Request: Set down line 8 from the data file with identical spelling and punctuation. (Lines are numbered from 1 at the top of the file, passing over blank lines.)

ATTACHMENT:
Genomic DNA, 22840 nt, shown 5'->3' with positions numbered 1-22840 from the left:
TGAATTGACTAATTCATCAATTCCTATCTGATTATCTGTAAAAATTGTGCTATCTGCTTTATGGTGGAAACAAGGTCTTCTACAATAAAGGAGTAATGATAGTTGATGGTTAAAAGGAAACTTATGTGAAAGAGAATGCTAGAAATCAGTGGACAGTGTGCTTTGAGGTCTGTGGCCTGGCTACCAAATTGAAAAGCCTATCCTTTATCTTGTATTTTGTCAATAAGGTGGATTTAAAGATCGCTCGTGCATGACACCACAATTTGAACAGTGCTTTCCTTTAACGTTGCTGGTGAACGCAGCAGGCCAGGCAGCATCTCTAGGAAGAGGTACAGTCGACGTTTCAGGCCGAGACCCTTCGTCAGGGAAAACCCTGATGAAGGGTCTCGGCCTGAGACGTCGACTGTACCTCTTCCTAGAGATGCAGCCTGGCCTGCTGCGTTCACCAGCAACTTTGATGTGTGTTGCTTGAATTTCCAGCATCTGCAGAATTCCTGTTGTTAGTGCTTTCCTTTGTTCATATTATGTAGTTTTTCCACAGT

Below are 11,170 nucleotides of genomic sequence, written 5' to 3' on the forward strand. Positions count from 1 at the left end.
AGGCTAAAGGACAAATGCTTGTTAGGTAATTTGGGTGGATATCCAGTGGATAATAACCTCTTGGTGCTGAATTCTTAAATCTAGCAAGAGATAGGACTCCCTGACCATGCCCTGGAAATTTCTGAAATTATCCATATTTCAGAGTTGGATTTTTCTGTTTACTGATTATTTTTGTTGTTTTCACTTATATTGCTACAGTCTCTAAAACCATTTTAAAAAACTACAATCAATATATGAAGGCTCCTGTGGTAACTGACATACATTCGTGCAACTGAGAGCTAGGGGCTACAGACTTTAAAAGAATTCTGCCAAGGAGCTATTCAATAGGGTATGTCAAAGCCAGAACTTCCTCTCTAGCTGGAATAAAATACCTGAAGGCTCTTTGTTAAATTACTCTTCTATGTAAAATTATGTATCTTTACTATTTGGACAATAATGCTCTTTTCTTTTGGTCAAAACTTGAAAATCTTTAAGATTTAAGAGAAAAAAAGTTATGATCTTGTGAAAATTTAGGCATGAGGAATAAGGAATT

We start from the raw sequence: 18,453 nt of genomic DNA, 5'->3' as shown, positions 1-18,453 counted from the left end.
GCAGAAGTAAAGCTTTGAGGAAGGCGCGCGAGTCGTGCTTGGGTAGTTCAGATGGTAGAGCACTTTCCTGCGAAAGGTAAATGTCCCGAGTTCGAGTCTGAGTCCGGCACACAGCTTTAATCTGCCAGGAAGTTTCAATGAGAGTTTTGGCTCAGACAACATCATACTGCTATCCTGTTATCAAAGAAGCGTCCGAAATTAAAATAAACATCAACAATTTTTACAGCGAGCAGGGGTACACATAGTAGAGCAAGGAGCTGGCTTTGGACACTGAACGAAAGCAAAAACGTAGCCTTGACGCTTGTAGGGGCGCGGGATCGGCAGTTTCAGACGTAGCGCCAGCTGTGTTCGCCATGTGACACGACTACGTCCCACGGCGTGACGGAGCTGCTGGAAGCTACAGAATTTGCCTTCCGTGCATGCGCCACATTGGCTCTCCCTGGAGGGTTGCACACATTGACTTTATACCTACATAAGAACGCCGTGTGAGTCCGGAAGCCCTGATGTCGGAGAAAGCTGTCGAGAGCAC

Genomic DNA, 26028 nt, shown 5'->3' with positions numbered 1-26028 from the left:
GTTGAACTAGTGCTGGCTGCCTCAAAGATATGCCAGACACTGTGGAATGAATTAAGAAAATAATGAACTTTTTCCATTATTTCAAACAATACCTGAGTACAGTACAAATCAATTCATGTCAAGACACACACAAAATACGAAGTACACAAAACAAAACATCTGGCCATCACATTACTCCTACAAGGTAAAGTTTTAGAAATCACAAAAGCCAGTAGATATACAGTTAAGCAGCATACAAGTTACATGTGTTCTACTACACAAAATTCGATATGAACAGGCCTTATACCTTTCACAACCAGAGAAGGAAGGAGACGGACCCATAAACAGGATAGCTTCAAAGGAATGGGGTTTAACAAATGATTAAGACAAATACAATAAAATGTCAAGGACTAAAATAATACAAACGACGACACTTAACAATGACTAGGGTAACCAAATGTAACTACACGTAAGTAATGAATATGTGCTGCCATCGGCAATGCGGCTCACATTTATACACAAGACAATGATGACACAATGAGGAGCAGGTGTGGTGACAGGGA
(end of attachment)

GTTGAACTAGTGCTGGCTGCCTCAAAGATATGCCAGACACTGTGGAATGAATTAAGAAAATAATGAACTTTTTCCATTATTTCAAACAATACCTGAGTACAGTACAAATCAATTCATGTCAAGACACACACAAAATACGAAGTACACAAAACAAAACATCTGGCCATCACATTACTCCTACAAGGTAAAGTTTTAGAAATCACAAAAGCCAGTAGATATACAGTTAAGCAGCATACAAGTTACATGTGTTCTACTACACAAAATTCGATATGAACAGGCCTTATACCTTTCACAACCAGAGAAGGAAGGAGACGGACCCATAAACAGGATAGCTTCAAAGGAATGGGGTTTAACAAATGATTAAGACAAATACAATAAAATGTCAAGGACTAAAATAATACAAACGACGACACTTAACAATGACTAGGGTAACCAAATGTAACTACACGTAAGTAATGAATATGTGCTGCCATCGGCAATGCGGCTCACATTTATACACAAGACAATGATGACACAATGAGGAGCAGGTGTGGTGACAGGGA